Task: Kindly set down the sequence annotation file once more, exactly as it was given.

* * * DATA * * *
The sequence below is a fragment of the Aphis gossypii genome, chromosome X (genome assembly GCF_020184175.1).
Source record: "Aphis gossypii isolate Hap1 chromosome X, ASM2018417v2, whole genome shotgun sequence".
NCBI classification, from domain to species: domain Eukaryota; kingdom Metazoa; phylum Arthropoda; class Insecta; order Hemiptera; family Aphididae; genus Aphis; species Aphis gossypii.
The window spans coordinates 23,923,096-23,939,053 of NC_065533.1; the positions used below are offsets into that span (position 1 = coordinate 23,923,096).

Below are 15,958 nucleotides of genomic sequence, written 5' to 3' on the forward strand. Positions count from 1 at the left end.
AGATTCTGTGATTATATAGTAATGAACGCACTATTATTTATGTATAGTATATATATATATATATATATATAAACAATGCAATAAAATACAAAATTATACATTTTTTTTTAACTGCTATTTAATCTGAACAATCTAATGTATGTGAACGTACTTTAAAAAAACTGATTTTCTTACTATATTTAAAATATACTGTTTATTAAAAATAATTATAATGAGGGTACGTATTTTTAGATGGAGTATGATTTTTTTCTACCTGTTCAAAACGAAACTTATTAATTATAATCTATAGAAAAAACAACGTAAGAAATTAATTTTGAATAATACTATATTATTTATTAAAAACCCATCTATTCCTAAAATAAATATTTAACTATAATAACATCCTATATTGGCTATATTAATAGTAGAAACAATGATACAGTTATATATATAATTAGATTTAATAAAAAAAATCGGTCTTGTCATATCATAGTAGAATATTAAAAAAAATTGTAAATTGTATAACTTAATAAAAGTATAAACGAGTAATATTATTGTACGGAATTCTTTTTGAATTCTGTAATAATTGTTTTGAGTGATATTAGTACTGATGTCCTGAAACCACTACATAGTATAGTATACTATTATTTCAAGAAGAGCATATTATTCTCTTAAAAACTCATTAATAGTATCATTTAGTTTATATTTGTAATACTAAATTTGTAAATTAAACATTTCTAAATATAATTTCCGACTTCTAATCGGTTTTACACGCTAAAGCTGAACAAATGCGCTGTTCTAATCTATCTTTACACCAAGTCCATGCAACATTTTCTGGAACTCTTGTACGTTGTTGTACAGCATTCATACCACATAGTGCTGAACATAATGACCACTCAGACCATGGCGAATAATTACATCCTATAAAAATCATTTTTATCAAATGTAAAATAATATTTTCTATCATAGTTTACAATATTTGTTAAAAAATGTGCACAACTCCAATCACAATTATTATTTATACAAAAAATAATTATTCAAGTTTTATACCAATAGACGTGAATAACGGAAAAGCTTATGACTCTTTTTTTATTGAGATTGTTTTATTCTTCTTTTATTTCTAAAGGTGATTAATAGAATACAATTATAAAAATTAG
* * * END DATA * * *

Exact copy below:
The sequence below is a fragment of the Aphis gossypii genome, chromosome X (genome assembly GCF_020184175.1).
Source record: "Aphis gossypii isolate Hap1 chromosome X, ASM2018417v2, whole genome shotgun sequence".
NCBI classification, from domain to species: domain Eukaryota; kingdom Metazoa; phylum Arthropoda; class Insecta; order Hemiptera; family Aphididae; genus Aphis; species Aphis gossypii.
The window spans coordinates 23,923,096-23,939,053 of NC_065533.1; the positions used below are offsets into that span (position 1 = coordinate 23,923,096).

Below are 15,958 nucleotides of genomic sequence, written 5' to 3' on the forward strand. Positions count from 1 at the left end.
AGATTCTGTGATTATATAGTAATGAACGCACTATTATTTATGTATAGTATATATATATATATATATATATAAACAATGCAATAAAATACAAAATTATACATTTTTTTTTAACTGCTATTTAATCTGAACAATCTAATGTATGTGAACGTACTTTAAAAAAACTGATTTTCTTACTATATTTAAAATATACTGTTTATTAAAAATAATTATAATGAGGGTACGTATTTTTAGATGGAGTATGATTTTTTTCTACCTGTTCAAAACGAAACTTATTAATTATAATCTATAGAAAAAACAACGTAAGAAATTAATTTTGAATAATACTATATTATTTATTAAAAACCCATCTATTCCTAAAATAAATATTTAACTATAATAACATCCTATATTGGCTATATTAATAGTAGAAACAATGATACAGTTATATATATAATTAGATTTAATAAAAAAAATCGGTCTTGTCATATCATAGTAGAATATTAAAAAAAATTGTAAATTGTATAACTTAATAAAAGTATAAACGAGTAATATTATTGTACGGAATTCTTTTTGAATTCTGTAATAATTGTTTTGAGTGATATTAGTACTGATGTCCTGAAACCACTACATAGTATAGTATACTATTATTTCAAGAAGAGCATATTATTCTCTTAAAAACTCATTAATAGTATCATTTAGTTTATATTTGTAATACTAAATTTGTAAATTAAACATTTCTAAATATAATTTCCGACTTCTAATCGGTTTTACACGCTAAAGCTGAACAAATGCGCTGTTCTAATCTATCTTTACACCAAGTCCATGCAACATTTTCTGGAACTCTTGTACGTTGTTGTACAGCATTCATACCACATAGTGCTGAACATAATGACCACTCAGACCATGGCGAATAATTACATCCTATAAAAATCATTTTTATCAAATGTAAAATAATATTTTCTATCATAGTTTACAATATTTGTTAAAAAATGTGCACAACTCCAATCACAATTATTATTTATACAAAAAATAATTATTCAAGTTTTATACCAATAGACGTGAATAACGGAAAAGCTTATGACTCTTTTTTTATTGAGATTGTTTTATTCTTCTTTTATTTCTAAAGGTGATTAATAGAATACAATTATAAAAATTAG